Thursday, May 23, 2013

Kevin Lavertu Mans the Middle at Fayetteville's Gates Four Golf & Country Club

(FAYETTEVILLE, NC) – Kevin Lavertu knows the Eastern Seaboard as well as anyone. His youth, college and professional exploits have taken him from close to the top of it to darn near the bottom.

Growing up near Portland, Maine, he would later reside in the far southern reaches of this stretch of land at such exotic locations as Hilton Head, South Carolina and Tampa, Florida. Despite his time spent on the extremities, something keeps pulling this PGA Professional back to the middle – a place where he seemingly thrives the most.

“Going to college, getting my first job and having met my wife here, I would call North Carolina – specifically Fayetteville – home,” said Lavertu, general manager of Gates Four Golf and Country Club established in 1967.

It’s no coincidence, then, that he has ended up here since leaving New England at the age of 17. Fayetteville is located at about the halfway point of Interstate 95 as it races its way from New England to Florida and back. And being in the middle of something has always worked for Lavertu.

Over his career, the 33-year-old has built up a successful track record of turning around golf properties. He has managed semi-private, daily fee, resort, private clubs and country clubs. In all, Lavertu has been privy to seven golf course renovation or restoration projects.

His knack for getting into the mix of things started soon after arrived in Fayetteville as a wide-eyed wonder. Lavertu attended Methodist University in Fayetteville and spent three of his developmental PGA apprentice years there working on a project that saw a nine-hole layout expanded to 18.

“I was very hands-on in the process,” he said. “I felt if I was to be successful, I needed to know what was happening out on the golf course.”

After graduation in 2001 – he received a B.S. Degree in Business Administration and a B.S. in Marketing, along with a concentration in Professional Golf Management – Lavertu spent time at three area golf facilities in Fayetteville including Gates Four, Bayonet at Puppy Creek and Baywood.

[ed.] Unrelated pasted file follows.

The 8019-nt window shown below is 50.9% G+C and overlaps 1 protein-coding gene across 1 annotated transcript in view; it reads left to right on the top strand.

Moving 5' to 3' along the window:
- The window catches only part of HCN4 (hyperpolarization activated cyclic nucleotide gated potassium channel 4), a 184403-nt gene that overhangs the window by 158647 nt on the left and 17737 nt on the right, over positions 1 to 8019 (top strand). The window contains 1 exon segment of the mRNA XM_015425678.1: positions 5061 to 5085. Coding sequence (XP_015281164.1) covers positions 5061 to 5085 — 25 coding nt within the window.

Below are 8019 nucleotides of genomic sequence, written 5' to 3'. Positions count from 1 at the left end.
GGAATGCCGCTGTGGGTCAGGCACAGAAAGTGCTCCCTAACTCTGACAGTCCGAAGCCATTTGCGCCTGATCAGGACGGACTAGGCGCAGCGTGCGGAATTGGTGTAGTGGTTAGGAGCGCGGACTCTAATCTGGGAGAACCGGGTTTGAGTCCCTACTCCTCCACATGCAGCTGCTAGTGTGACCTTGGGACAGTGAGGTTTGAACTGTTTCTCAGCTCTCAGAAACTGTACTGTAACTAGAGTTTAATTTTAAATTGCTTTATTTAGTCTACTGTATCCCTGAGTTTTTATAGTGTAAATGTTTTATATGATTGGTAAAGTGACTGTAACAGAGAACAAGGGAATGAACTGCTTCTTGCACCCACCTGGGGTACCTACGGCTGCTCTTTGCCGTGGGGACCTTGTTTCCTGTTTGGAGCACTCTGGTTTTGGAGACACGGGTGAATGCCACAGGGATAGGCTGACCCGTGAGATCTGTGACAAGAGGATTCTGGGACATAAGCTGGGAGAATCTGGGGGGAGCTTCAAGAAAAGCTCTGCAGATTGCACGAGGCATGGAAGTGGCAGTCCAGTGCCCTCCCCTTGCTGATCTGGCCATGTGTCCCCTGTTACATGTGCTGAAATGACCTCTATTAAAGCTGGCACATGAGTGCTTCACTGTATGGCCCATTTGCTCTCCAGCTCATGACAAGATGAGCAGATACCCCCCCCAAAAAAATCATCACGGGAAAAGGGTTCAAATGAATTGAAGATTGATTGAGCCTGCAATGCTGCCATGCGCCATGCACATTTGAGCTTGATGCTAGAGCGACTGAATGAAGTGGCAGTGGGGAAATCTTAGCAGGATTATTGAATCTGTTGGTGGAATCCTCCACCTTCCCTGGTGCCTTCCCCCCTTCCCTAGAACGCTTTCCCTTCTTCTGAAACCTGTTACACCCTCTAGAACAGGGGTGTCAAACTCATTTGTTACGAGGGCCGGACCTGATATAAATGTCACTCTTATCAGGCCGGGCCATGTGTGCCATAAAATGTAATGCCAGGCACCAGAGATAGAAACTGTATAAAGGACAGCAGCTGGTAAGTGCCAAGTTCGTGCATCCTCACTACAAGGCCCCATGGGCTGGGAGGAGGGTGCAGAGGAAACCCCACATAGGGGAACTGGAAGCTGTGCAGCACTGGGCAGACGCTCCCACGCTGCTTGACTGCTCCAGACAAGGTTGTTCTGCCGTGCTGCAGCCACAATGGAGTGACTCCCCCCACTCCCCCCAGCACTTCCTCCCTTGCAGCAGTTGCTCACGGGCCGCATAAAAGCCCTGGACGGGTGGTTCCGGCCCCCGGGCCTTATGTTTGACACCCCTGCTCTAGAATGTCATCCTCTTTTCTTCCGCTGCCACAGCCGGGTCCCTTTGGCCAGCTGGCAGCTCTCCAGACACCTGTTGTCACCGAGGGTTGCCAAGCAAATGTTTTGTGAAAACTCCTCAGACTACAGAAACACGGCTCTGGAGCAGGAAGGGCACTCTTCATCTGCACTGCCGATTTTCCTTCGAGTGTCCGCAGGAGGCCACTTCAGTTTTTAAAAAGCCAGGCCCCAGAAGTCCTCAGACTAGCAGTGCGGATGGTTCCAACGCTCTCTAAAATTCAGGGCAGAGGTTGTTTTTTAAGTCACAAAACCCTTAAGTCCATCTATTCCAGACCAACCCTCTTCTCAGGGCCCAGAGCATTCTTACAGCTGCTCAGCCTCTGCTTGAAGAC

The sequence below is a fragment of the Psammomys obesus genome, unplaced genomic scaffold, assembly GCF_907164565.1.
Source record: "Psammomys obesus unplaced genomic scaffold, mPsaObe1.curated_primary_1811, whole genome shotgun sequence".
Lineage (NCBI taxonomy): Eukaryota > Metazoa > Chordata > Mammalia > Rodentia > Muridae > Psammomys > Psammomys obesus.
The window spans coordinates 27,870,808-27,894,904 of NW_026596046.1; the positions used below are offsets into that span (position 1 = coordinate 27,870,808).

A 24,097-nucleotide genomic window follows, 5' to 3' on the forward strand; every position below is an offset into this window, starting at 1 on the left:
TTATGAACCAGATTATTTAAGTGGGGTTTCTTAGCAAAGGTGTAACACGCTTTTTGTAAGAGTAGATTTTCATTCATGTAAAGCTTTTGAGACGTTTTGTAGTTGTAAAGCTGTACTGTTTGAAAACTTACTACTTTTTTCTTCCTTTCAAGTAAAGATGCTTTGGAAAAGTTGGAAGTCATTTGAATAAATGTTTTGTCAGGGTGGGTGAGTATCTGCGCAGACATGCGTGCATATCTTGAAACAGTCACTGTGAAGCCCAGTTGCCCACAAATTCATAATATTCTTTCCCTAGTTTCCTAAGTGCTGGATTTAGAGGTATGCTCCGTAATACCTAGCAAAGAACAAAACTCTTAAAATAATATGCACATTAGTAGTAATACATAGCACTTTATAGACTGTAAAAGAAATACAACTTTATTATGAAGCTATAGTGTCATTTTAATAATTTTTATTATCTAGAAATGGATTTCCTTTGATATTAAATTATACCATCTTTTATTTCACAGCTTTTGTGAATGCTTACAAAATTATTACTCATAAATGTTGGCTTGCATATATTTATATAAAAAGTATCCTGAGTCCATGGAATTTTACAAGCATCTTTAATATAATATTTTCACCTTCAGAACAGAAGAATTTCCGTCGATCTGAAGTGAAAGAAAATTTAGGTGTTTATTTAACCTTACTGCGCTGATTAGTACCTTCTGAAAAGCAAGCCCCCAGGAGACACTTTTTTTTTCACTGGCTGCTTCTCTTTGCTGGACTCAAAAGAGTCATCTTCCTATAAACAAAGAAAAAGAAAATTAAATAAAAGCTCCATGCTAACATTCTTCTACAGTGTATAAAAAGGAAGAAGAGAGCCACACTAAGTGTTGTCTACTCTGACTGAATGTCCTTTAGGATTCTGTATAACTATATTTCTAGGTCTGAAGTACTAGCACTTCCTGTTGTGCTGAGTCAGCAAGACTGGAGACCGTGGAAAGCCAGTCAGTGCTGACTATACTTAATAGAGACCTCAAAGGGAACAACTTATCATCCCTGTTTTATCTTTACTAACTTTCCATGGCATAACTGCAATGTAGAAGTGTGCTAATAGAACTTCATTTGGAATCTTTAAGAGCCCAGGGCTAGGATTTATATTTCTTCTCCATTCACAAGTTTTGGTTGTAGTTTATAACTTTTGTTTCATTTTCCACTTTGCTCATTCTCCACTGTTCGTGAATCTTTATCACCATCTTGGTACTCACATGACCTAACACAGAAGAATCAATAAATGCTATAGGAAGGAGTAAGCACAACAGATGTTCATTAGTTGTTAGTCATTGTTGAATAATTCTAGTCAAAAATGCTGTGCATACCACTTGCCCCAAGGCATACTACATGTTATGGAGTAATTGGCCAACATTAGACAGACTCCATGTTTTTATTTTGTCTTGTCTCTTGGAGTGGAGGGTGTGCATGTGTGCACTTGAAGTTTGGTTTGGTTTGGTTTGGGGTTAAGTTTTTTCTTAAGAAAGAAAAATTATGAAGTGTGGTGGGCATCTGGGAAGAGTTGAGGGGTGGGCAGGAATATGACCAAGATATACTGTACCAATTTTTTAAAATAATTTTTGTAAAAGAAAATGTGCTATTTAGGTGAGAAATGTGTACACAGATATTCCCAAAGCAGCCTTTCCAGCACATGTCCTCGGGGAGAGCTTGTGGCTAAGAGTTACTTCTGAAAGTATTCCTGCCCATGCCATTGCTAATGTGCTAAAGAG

In 2005, he was hired by ClubCorp and began his five-year (deep) southern swing before moving back to Fayetteville for a reunion with the place that launched his successful career.

He continues his head-spinning routine at Gates Four – a club he has helped turn from a somewhat haggard private venue into a thriving semi-private one and the envy of his “hometown.” Between engineering capital improvement projects to overseeing day-to-day operations, Lavertu still manages to find ways to get his hands a little dirty from the rich Tar Heel soil. You might see him on top of a tractor or cutting fairways on the back of a mower. It’s his way of keeping himself grounded.

“I learned a lot (from the PGA program) at Methodist. There’s not a piece of equipment at the maintenance building I can’t operate,” said Lavertu. “Although I’m more focused now on growing revenue, every once in a while I’ll go out and help lay sod or roll greens. I’m still very involved. It’s an advantage to me knowing the business from behind the scenes and staying close to what is going on.”

What has gone on since Lavertu has returned to the area in 2010 is significant. Despite the lull in the economy, the club owners have managed to infuse some $2 million in improvements including a total golf course renovation/restoration of the original Willard Byrd design by Kris Spence soon after Lavertu’s arrival to this past winter when a new 3,600 square-foot golf pavilion, new tennis courts and a 10-acre recreation area (known as Rockfish Park) were created. All of this was done, by the way, with no assessments and keeping membership dues reasonable.

According to the general manager, the private ownership of the club by the Riddle family creates a dynamic work relationship. “It’s unique here,” he said, “I’ve worked in the corporate world where there are more levels, like vice presidents and regional managers, to deal with. Here we work right with the owners. They rely on me. They look to me for everything. It is a little more involved from that standpoint, but it is a big part of the reason why we’ve had such success.”

And the planning doesn’t stop with the recent additions. “The work is never really done,” concluded Lavertu. “We still have a project list for ongoing improvements. Every day and every week requires something to continue moving Gates Four and the golf course forward.

“It’s hard for me to sit back and spend the owner’s money, but there are other components – like a fitness facility – to address. I don’t think we are done yet.”


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